Americans Report Good Sleep Quantity, but not Quality

 

The National Sleep Foundation recently applied real numbers to the concept of sleep quantity vs quality. Specifically, Americans report sleeping an average of 7 hours and 36 minutes a night; on average going to bed at 10:55 p.m. and waking at 6:38 a.m. on workdays, and sleeping roughly 40 minutes longer on non-workdays or weekends.

 

Despite sleeping within the recommended number of hours a night, 35 percent of Americans report their sleep quality as “poor” or “only fair.” Twenty percent of Americans reported that they did not wake up feeling refreshed on any of the past seven days.

 

Overall health was highly associated with sleep quality. Sixty-seven percent of those with less than good sleep quality also report “poor” or “only fair” health, with 27 percent reporting otherwise “good” health. Low life satisfaction and high stress were also related to sleep quality. Groups that reported poorer sleep quality were those with an annual income of less than $20,000, those with education levels of high school or less, and Americans between 30 and 64 years old compared to younger American adults ages 18-29.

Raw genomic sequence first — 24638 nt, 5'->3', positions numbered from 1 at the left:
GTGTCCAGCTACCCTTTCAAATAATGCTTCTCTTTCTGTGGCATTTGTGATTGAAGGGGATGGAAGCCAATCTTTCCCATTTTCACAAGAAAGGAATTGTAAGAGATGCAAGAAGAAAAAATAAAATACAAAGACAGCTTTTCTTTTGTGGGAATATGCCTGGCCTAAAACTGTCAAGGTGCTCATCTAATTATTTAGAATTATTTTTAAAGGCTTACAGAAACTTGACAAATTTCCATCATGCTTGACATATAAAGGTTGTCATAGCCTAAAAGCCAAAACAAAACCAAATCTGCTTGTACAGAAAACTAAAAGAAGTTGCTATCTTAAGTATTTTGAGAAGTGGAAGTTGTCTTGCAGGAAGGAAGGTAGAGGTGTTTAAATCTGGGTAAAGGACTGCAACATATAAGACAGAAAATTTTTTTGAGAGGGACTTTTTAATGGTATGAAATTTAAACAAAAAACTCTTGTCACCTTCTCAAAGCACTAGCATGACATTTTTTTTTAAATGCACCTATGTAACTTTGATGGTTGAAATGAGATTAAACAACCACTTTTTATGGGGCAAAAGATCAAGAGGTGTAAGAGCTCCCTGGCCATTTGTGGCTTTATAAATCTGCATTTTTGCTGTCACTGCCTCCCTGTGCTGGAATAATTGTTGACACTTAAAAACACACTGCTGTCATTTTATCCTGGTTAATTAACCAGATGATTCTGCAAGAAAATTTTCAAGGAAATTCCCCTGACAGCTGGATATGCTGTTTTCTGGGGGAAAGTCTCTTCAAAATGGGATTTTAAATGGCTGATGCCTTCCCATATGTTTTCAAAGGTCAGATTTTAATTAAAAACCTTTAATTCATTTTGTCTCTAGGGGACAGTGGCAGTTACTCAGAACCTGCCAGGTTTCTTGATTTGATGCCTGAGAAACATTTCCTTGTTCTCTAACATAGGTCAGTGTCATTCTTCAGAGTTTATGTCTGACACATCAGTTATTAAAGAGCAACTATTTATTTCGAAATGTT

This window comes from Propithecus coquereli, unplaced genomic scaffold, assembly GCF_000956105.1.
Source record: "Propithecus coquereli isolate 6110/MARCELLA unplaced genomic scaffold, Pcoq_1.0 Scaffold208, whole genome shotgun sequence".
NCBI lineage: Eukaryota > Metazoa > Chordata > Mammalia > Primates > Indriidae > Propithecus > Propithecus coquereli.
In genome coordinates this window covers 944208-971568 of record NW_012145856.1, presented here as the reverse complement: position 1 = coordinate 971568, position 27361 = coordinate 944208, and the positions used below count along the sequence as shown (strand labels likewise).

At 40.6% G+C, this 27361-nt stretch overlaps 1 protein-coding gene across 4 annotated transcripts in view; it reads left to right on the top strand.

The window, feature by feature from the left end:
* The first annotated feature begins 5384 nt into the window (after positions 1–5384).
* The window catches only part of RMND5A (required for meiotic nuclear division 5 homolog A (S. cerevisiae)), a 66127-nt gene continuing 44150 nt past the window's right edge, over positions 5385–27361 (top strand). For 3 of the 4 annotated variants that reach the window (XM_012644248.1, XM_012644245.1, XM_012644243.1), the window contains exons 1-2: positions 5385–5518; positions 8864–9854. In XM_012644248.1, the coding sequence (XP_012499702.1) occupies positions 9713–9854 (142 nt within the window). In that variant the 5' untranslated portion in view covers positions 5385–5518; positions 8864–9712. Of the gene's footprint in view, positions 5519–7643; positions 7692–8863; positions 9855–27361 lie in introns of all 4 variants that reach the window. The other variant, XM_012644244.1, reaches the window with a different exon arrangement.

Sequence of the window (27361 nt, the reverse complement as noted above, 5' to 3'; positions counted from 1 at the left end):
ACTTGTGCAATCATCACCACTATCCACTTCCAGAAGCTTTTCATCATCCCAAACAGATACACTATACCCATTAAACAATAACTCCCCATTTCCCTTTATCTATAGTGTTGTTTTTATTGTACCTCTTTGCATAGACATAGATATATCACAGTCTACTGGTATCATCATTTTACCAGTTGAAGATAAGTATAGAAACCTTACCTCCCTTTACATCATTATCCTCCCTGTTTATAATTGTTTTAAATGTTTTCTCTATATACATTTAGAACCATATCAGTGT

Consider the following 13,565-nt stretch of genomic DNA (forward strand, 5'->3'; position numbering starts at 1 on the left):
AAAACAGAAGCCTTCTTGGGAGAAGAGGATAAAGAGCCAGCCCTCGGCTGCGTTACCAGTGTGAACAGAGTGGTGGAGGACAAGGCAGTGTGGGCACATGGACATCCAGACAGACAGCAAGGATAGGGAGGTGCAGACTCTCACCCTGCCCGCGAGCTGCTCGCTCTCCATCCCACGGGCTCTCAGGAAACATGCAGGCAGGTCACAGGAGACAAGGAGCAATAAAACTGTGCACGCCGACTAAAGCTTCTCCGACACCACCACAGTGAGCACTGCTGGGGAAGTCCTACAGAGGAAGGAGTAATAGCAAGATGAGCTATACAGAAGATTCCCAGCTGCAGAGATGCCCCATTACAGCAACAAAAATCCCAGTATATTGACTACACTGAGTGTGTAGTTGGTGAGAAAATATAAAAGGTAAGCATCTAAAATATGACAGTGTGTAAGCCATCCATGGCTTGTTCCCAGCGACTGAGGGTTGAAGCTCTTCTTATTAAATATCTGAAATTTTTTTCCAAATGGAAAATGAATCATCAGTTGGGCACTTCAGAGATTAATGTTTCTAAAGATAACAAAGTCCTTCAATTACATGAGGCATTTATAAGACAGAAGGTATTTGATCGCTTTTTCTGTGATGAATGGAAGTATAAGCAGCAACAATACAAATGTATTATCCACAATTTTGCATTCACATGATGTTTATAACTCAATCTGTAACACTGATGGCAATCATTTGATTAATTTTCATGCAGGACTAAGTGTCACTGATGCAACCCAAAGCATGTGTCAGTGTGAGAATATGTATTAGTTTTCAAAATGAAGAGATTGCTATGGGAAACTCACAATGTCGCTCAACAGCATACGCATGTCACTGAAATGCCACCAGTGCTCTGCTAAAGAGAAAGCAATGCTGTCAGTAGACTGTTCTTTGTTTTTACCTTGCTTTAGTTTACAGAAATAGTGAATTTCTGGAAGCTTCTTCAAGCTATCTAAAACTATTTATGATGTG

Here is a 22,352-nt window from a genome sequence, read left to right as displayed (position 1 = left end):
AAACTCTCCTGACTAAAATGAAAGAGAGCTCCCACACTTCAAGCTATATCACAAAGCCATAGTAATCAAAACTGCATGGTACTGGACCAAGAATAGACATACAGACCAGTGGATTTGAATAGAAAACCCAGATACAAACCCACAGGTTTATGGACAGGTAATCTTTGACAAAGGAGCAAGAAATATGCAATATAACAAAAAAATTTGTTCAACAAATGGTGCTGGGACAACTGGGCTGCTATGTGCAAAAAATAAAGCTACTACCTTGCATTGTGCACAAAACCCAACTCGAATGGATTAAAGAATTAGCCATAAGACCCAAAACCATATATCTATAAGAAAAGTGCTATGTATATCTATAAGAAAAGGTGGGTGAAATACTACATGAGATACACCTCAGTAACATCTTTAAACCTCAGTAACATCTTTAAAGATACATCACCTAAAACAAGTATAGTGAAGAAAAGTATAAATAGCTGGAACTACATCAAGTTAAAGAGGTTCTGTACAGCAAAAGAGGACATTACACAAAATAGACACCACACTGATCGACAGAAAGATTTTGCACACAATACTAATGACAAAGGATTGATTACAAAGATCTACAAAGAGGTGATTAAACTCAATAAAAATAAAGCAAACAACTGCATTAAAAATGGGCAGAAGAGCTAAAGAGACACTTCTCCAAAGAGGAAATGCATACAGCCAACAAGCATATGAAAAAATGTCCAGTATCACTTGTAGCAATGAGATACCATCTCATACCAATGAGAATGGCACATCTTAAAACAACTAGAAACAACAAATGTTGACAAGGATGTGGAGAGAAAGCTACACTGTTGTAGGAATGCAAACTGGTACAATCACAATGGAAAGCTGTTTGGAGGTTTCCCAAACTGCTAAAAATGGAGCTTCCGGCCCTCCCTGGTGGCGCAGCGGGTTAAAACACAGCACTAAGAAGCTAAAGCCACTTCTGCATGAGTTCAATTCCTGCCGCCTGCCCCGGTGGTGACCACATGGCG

“The findings from the Sleep Health Index demonstrate a need for sleep health improvement,” said David Cloud, CEO of the National Sleep Foundation. “Sleep is an important factor in overall health. We suggest that Americans and their doctors talk about sleep as a vital sign of health and well-being.”

 

Gender Divides Sleep Issues

Women are more likely to report insomnia symptoms; men are more likely to say they snore, supporting previous data that have shown women are more commonly diagnosed with insomnia and men with sleep apnea.

 

“It is well-established that men are at much greater risk of obstructive sleep apnea than women and this could explain the differences in snoring, which can be a sign of sleep apnea,” said Kristen Knutson, National Sleep Foundation Poll Fellow.  “The increased rate of insomnia in women is not fully understood but may be related to increased anxiety or depression or simply gender differences in willingness to report a problem.”

 

Surprisingly, 24 percent of women say they have woken up feeling well-rested zero of the past seven days, compared to 16 percent of men, despite reporting similar sleep times.

 

The Sleep Health Index TM found that a higher proportion of individuals were told by a doctor that they have sleep apnea than previous reports. “The Index found that 11.6 percent of the US population had been told by their physician that they have sleep apnea,” said the Vice-Chair of the NSF Board, Max Hirshkowitz.  “Epidemiological research estimates that approximately 25 percent of the adult population has the condition which suggests that another 13 percent of those with sleep apnea remained undiagnosed.”

 

Source: NSF

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